It was one of those perfect sunny days in the quiet countryside we call home. I had plans of working in the kitchen all ‘forenoon but wasn’t sure how to keep the younger children content on a day like this when I even felt the gentle spring sun rays drawing myself out of the house like a magnet. It was the day my sister Anna Faith (or Faith, as we call her) planned to come to help me make hoards of granola and grape nuts. I knew there were few things she relished more than spending time outside on a perfect day like this one.
“I know what!” I brainstormed, “why not take our ingredients and supplies on the deck that goes off the back kitchen door and mix everything up out there?”
It was a deal. It didn’t take any time to convince anyone. Soon Faith had two fifty pound bags carried out, one with quick oats and another with whole wheat flour. I fetched a large tote to mix up the granola. Laughing, I told Faith that this granola is supposed to last til after the baby is born. Our growing family goes through homemade cereal faster than I can keep track of, and no doubt, the supply will be drained before Baby’s arrival. As a young girl, I enjoyed working in the kitchen most when I was making mega-sized batches.
With all our little ones, it looks like I’ll have my type of baking cut out for the next 10 or 20 years!
Julia had fun helping me collect needed supplies on the deck. As Faith multiplied and measured ingredients, Hosanna and Julia helped stir granola with 100 cups of quick oats. What did I do to help? Well, I’m not sure, let’s see, I washed and bandaged a sore little foot, fetched a runaway 2-year-old in the shop, made phone calls, settled squabbles, so no, I didn’t really get much done with granola or grape nuts.
Working outside was a smashing hit by all of us, I think we’ll do it some more. After taking our supplies and finished products back in the kitchen I wiped down the table, and that was it for clean-up. The little particles of sugar and flour on the floor found their way down the cracks of the deck boards. Wow, that was too easy!
Hey, I’m back again. Guess what? Julia and my youngest sister Keturah are making ten batches of energy balls and enjoying the fresh spring air, all in one! Ya, Mama is well pleased. These no-bake balls are perfect on the go snack or merely a replacement for baked goods. Earlier today, Julia had suggested that we make lots of cookies for the freezer, so that sparked the idea of making these tasty treats. Yes, they do freeze well, but no, these won’t last till baby either. The girls will be putting them in both bar and ball form. I prefer having the energy balls to put in the freezer; that way, when I get a snack attack mid-morning, I can easily grab a frozen one without having to pry bars apart.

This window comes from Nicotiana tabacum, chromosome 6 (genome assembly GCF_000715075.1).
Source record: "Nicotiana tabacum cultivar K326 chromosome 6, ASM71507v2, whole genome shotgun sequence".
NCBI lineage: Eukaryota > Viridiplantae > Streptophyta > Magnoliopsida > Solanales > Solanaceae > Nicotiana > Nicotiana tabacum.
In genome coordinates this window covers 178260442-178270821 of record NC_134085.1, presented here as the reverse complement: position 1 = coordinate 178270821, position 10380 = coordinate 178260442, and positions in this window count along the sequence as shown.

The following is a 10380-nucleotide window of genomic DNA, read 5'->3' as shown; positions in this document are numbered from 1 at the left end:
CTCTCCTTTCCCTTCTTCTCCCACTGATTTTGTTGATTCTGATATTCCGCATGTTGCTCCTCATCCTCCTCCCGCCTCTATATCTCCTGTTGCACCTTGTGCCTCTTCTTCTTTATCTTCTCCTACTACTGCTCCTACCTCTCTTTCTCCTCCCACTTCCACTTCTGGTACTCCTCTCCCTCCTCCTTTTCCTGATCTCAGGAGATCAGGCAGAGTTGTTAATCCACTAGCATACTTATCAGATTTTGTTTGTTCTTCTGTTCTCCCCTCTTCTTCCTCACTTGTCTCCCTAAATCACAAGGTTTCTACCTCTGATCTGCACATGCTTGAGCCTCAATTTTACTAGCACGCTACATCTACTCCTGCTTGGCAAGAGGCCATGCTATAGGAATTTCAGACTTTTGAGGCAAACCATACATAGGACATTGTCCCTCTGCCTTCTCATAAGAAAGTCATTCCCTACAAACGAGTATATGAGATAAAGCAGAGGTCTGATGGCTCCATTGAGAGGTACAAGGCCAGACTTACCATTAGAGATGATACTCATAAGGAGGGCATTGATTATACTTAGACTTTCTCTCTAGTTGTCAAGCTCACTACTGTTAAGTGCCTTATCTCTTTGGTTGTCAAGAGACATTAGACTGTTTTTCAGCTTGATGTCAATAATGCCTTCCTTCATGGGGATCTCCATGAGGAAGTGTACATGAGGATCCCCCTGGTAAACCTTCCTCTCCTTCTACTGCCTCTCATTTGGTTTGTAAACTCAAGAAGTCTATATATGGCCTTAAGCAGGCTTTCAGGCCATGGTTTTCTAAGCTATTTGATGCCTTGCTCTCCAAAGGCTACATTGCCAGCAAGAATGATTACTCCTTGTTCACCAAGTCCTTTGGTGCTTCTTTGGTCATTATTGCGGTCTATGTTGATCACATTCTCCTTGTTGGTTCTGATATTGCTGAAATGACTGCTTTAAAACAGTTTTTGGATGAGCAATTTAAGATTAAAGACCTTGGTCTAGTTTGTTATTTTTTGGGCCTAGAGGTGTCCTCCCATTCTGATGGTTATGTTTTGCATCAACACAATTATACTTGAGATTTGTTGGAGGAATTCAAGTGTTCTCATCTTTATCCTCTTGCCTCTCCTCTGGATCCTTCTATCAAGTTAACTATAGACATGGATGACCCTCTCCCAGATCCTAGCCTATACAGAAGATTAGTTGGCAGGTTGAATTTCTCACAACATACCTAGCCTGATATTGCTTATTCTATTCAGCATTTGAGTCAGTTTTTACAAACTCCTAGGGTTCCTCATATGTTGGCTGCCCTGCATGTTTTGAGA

Mmm… just now Julia came to give me a sample bar. Too bad I can’t just pass them out for all of you to try! For us, we generally make them without the chocolate chips and use some raisins instead. Not that we don’t like chocolate, we just like to watch the sugar intake a bit.
I’m back once more. We as a family were just talking about it that as a token of appreciation to you readers we’d like to send out granola free of charge to any of you who would be interested in having some. This quarantine has put a strain on so many of you and we’d love to brighten your day in this simple way. Just send a note to Gloria and Daniel Yoder, 10510 E. 350 Ave., Flat Rock, IL 62427 (donations for postage welcome but not required) by the end of April and let us know if you prefer a 1 or 3 pound package. We would be delighted to here from you!
I’ll also include the granola recipe in case you’d rather make it yourself.
10 cups oatmeal
2 packages graham crackers (Crushed)
2 cups coconut
1 cup chopped pecans (optional)
3/4 cup brown sugar
2 teaspoons soda
1 teaspoon salt
2 cups of butter
1 cup of butterscotch chips
Melt butter and add to dry ingredients. Spread evenly on two large cookie sheets. Bake at 300 degrees for 40 minutes. Stir every 5 to 10 minutes. Add butterscotch chips during the last minute of baking.
Gloria Yoder is an Amish mom, writer, and homemaker in rural Illinois. The Yoders travel primarily by horse-drawn buggy and live next to the settlement’s one-room school-house. Readers can write to Gloria at 10510 E. 350th Ave., Flat Rock, IL 62427